Today Strava, launched a marketing campaign entitled ‘Athletes Unfiltered,’ a direct call for athletes to be themselves, celebrate the inclusivity of sport, their hard work and reject the curation and negativity found on other social networks.
The campaign kicks off with a short film. The film features everyday members of the Strava community sharing raw, uncurated up and down images of them and their sport. The idea is that the images and film show that sport has a powerful ability to unite during a moment in time when, for some, it seems little else can.
Strava is asking its athletes to go against the grain (as athletes tend to do) by posting anti-filter photos, showing off awkward tan lines, flushed post-workout selfies, filthy hands, or just the unfettered joy of getting through a big day out. Strava is encouraging its community to forget about what people think, tag posts with #AthletesUnfiltered, and bring each other together with raw and ridiculous photos of the sports we love.
Harx Kalsi, a London-based runner (Run Dem Crew salutes) and Strava member, said: “I show off me, this is me. I have rubbish runs, I have great runs, like, this is what happens. This is who I am, and I am sharing that with you, whether you like it or not. I think it’s also showing other runners and cyclists, that you should just be yourself, you don’t need to be crazy, you don’t need to be doing mad miles, or you don’t need to be running this quick. Just have fun with it.”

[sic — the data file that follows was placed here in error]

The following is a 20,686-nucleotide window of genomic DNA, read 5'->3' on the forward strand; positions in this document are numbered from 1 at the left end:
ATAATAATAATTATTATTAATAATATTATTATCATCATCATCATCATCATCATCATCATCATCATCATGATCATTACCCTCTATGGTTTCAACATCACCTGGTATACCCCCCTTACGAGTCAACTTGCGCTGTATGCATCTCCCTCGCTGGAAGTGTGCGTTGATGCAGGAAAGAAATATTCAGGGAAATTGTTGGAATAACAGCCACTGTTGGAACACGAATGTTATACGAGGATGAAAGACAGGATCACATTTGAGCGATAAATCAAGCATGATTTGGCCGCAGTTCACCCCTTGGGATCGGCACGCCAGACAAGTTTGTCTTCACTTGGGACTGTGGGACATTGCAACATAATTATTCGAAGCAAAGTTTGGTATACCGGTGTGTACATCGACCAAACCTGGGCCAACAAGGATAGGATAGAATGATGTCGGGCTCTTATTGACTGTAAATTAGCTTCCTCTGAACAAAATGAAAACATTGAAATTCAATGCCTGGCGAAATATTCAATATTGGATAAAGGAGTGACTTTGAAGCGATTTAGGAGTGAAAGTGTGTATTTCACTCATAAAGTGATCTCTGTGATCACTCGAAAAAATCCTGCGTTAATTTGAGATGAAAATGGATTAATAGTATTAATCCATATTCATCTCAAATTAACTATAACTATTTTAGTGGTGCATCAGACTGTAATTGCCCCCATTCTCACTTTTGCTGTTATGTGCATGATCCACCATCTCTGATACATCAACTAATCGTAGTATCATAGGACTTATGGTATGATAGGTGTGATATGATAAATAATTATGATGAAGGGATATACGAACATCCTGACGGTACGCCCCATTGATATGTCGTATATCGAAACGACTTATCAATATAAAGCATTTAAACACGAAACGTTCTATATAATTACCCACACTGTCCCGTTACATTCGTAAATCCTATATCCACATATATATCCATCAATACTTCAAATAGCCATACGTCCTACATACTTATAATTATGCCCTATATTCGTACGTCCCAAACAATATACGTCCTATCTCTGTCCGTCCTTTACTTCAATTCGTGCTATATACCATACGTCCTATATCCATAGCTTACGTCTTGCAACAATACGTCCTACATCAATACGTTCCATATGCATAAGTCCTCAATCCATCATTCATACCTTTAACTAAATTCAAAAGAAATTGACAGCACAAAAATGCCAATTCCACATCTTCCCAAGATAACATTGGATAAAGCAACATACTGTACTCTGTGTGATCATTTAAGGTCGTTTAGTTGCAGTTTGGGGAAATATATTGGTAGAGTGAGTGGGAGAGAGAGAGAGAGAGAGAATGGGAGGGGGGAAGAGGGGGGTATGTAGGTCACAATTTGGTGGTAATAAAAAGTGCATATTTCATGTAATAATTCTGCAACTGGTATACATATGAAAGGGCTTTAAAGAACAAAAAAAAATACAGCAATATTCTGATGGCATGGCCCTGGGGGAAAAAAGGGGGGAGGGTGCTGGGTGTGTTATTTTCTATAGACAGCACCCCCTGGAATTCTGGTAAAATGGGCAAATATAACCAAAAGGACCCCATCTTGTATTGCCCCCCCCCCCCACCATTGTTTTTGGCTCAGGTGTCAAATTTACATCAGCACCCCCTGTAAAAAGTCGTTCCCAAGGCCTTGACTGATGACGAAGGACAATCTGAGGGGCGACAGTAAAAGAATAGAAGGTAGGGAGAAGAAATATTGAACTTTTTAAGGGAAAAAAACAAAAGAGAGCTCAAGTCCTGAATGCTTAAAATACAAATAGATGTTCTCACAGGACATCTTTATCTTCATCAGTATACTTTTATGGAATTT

As a marketeer myself the campaign resonated with me for a couple of reasons. Firstly it is a genuine attempt to bring people together. There are several companies and corporations – mostly in the US – who have addressed that the current socio-political climate is divisive and are trying to find the right ways to show that they care. Strava’s message here seems genuine (for examples of what doesn’t, ask Pepsi…).
Secondly the campaign is appealing as it is not using elite performers in its images or video when it talks of ‘athletes’. Anyone can be an athlete, anyone can perform against themselves, anyone can become involved in an athletic pursuit, you don’t have to offer a beautifully crafted, sponsored image of yourself to prove it.
Lastly, and this is a Strava product problem, the accessibility message it is offering is reaching out to those people who might be reluctant to engage with the platform because they see its data driven metrics as competitively and therefore a deterrent to participation. Strava is saying here that it is a community as much as it is a performance tool. That is going to resonate with the many and not the few, who’s motive in accessing sport is participation, not performance.